Future plan of Oostplein in Rotterdam, including reconstruction of windmill De Noord and greening of the public space

The Return of the Windmill, part 2

Half a year ago I made an artist impression of windmill De Noord, reconstructed at the Oostplein in Rotterdam. That action remained not completely unnoticed; it’s time for an update. Together with Gyz la Riviere, whose film Rotterdam 2040 inspired me to create the visualization, I launched a campaign to raise awareness of the possibility of rebuilding the windmill. We had 2000 postcards printed, which we distributed in local bars, restaurants and other places: Polictics and media Also the mayor and aldermen, political parties and the media received a copy. The AD/Rotterdams Dagblad published an article which evoked enthusiastic responses...

Fragment of the double street map of Rotterdam which compares the streets, blocks and harbours of the city in 1939 and 2014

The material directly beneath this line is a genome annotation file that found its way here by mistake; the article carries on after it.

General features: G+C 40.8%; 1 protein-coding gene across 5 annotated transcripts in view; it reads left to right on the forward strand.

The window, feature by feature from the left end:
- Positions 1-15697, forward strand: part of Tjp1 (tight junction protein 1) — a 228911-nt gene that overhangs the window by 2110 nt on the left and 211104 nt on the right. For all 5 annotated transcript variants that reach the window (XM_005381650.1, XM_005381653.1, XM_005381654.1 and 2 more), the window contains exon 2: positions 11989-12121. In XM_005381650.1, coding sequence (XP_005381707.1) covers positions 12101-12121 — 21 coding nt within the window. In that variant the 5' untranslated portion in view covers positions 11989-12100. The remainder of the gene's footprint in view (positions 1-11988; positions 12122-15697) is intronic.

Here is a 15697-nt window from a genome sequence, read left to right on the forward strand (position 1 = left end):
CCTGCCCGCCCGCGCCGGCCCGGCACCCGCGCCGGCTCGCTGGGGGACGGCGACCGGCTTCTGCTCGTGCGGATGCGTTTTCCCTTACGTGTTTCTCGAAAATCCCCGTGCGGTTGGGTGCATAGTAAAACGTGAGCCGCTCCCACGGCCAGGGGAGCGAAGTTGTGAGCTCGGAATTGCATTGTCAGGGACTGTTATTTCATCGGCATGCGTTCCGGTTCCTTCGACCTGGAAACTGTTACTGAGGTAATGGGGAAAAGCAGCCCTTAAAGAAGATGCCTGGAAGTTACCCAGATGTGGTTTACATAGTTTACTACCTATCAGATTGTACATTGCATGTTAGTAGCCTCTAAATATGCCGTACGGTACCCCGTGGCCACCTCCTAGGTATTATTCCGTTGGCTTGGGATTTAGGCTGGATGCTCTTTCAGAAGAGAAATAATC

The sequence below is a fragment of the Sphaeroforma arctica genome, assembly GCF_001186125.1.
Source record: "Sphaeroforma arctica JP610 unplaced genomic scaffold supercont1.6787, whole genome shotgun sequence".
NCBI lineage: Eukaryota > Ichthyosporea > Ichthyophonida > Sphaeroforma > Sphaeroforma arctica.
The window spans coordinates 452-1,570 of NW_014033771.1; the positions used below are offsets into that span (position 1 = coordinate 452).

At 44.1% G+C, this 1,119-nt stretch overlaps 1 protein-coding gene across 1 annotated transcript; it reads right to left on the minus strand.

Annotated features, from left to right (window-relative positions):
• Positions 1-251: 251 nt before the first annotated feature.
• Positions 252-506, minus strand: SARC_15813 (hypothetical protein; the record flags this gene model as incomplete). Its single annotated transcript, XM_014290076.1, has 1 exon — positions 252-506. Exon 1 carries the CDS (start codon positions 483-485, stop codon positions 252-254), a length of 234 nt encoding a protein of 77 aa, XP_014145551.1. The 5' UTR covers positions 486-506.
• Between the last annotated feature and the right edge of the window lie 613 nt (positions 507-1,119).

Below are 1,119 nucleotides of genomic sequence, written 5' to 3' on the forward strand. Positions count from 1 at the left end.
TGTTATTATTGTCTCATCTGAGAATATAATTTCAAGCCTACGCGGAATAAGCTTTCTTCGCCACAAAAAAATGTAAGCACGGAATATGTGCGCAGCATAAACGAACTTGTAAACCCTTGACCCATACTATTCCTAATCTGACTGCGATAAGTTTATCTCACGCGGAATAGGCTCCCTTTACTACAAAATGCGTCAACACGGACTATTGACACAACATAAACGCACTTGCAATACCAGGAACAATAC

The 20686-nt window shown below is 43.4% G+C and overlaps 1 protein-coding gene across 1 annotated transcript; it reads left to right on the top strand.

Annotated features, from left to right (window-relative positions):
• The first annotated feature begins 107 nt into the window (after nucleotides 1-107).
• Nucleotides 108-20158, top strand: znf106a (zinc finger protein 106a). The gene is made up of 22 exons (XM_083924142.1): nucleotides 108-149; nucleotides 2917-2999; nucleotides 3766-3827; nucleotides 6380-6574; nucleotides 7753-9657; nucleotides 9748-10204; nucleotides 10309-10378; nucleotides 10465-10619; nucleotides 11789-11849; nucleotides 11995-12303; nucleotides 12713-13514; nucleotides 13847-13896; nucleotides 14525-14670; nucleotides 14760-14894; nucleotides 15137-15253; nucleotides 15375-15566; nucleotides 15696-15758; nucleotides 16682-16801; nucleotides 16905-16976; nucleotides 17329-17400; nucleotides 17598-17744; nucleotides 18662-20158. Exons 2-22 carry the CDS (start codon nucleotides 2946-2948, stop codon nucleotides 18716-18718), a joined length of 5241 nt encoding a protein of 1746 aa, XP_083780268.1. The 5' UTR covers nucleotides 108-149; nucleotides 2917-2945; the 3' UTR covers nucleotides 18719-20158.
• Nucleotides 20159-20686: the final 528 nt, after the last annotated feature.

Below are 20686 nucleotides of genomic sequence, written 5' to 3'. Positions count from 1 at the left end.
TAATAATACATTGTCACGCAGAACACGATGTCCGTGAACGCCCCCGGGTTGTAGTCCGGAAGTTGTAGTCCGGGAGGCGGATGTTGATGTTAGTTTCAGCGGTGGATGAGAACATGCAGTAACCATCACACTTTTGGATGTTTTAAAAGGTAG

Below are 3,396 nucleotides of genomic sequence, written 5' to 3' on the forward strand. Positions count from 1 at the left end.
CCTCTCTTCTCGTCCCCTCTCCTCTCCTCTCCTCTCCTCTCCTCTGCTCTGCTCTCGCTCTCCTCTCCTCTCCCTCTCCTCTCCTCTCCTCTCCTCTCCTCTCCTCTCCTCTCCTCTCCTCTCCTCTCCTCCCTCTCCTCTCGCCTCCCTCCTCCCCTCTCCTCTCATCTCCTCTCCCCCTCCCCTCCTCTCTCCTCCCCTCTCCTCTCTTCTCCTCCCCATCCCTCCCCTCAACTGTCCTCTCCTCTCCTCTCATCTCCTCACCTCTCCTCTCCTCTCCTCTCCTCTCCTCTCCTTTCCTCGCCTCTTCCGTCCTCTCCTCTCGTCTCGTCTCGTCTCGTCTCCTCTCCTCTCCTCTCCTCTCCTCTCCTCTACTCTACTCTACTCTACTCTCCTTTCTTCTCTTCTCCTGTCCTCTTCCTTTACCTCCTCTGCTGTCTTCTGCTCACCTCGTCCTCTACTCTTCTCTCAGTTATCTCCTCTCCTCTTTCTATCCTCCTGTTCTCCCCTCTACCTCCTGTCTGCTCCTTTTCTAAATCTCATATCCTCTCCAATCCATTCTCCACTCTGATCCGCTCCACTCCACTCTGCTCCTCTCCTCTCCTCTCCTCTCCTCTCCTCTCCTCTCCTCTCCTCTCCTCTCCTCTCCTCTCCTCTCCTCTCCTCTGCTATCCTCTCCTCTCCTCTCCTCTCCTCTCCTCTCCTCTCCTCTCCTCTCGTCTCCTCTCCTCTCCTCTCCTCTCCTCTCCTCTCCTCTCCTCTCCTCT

Rotterdam: a Tale of Two Cities

If you’ve been reading my blog (for example, take the article on the old Bijenkorf or windmill De Noord) you know that I’m really interested in the history and architecture of Rotterdam. And that’s not just because I live there. What fascinates me is that there are actually two different cities. These two cities share the same location, but are separated from each other by time. With one major breaking point: the day of the bombing, May 14, 1940. Of course, other cities have changed enormously as well since, say, the thirties. But nowhere the changes have been as dramatic...

Artist impression of Windmill De Noord, reconstructed on the refurbished and greened Oostplein in Rotterdam

Rotterdam, Oostplein: Return of the Windmill

A few weeks ago I saw on Vimeo the movie Rotterdam 2040, created by Gyz la Riviere. Highly recommended: the film is full of archival footage of Rotterdam in various eras. The film also makes you think about the typical Rotterdam tendency to constantly demolish historic buildings for the sake of progress, or for other reasons. Of course, the German Air Force in 1940 had a disproportionate share of the demolition. But you would expect that people would be more careful with what was left, precisely because of that bombing. But the opposite happened. Many buildings that could have been...